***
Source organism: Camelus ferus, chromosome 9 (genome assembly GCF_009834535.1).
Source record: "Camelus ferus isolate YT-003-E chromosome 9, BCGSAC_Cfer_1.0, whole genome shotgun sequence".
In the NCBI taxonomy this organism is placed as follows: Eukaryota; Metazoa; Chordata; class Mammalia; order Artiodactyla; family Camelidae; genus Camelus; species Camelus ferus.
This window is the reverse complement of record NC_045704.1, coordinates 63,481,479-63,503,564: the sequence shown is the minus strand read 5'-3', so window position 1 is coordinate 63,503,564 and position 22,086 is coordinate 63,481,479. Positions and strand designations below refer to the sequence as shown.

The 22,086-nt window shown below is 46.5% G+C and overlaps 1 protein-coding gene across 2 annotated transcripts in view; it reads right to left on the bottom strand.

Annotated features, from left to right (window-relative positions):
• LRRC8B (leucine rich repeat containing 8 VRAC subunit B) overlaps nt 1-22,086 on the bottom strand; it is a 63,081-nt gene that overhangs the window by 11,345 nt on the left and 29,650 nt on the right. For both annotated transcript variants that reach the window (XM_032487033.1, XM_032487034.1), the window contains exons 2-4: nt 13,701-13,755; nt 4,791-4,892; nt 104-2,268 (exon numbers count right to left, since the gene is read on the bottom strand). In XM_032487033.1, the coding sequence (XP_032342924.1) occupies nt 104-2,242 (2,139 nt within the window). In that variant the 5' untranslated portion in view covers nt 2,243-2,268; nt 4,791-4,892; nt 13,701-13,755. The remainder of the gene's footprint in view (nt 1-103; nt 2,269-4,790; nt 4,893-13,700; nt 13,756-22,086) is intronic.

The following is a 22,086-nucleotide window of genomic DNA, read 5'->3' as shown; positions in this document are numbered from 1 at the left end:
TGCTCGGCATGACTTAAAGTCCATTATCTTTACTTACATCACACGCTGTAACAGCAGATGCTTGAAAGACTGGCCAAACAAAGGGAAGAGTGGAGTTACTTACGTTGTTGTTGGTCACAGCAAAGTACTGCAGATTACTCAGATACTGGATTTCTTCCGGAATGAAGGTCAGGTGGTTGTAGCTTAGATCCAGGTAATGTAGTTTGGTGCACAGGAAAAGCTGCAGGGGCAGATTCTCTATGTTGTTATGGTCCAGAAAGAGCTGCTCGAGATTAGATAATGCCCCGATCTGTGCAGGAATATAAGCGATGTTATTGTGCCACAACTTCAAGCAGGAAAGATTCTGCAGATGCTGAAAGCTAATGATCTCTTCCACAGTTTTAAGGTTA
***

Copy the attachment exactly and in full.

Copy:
Source organism: Camelus ferus, chromosome 9 (genome assembly GCF_009834535.1).
Source record: "Camelus ferus isolate YT-003-E chromosome 9, BCGSAC_Cfer_1.0, whole genome shotgun sequence".
In the NCBI taxonomy this organism is placed as follows: Eukaryota; Metazoa; Chordata; class Mammalia; order Artiodactyla; family Camelidae; genus Camelus; species Camelus ferus.
This window is the reverse complement of record NC_045704.1, coordinates 63,481,479-63,503,564: the sequence shown is the minus strand read 5'-3', so window position 1 is coordinate 63,503,564 and position 22,086 is coordinate 63,481,479. Positions and strand designations below refer to the sequence as shown.

The 22,086-nt window shown below is 46.5% G+C and overlaps 1 protein-coding gene across 2 annotated transcripts in view; it reads right to left on the bottom strand.

Annotated features, from left to right (window-relative positions):
• LRRC8B (leucine rich repeat containing 8 VRAC subunit B) overlaps nt 1-22,086 on the bottom strand; it is a 63,081-nt gene that overhangs the window by 11,345 nt on the left and 29,650 nt on the right. For both annotated transcript variants that reach the window (XM_032487033.1, XM_032487034.1), the window contains exons 2-4: nt 13,701-13,755; nt 4,791-4,892; nt 104-2,268 (exon numbers count right to left, since the gene is read on the bottom strand). In XM_032487033.1, the coding sequence (XP_032342924.1) occupies nt 104-2,242 (2,139 nt within the window). In that variant the 5' untranslated portion in view covers nt 2,243-2,268; nt 4,791-4,892; nt 13,701-13,755. The remainder of the gene's footprint in view (nt 1-103; nt 2,269-4,790; nt 4,893-13,700; nt 13,756-22,086) is intronic.

The following is a 22,086-nucleotide window of genomic DNA, read 5'->3' as shown; positions in this document are numbered from 1 at the left end:
TGCTCGGCATGACTTAAAGTCCATTATCTTTACTTACATCACACGCTGTAACAGCAGATGCTTGAAAGACTGGCCAAACAAAGGGAAGAGTGGAGTTACTTACGTTGTTGTTGGTCACAGCAAAGTACTGCAGATTACTCAGATACTGGATTTCTTCCGGAATGAAGGTCAGGTGGTTGTAGCTTAGATCCAGGTAATGTAGTTTGGTGCACAGGAAAAGCTGCAGGGGCAGATTCTCTATGTTGTTATGGTCCAGAAAGAGCTGCTCGAGATTAGATAATGCCCCGATCTGTGCAGGAATATAAGCGATGTTATTGTGCCACAACTTCAAGCAGGAAAGATTCTGCAGATGCTGAAAGCTAATGATCTCTTCCACAGTTTTAAGGTTA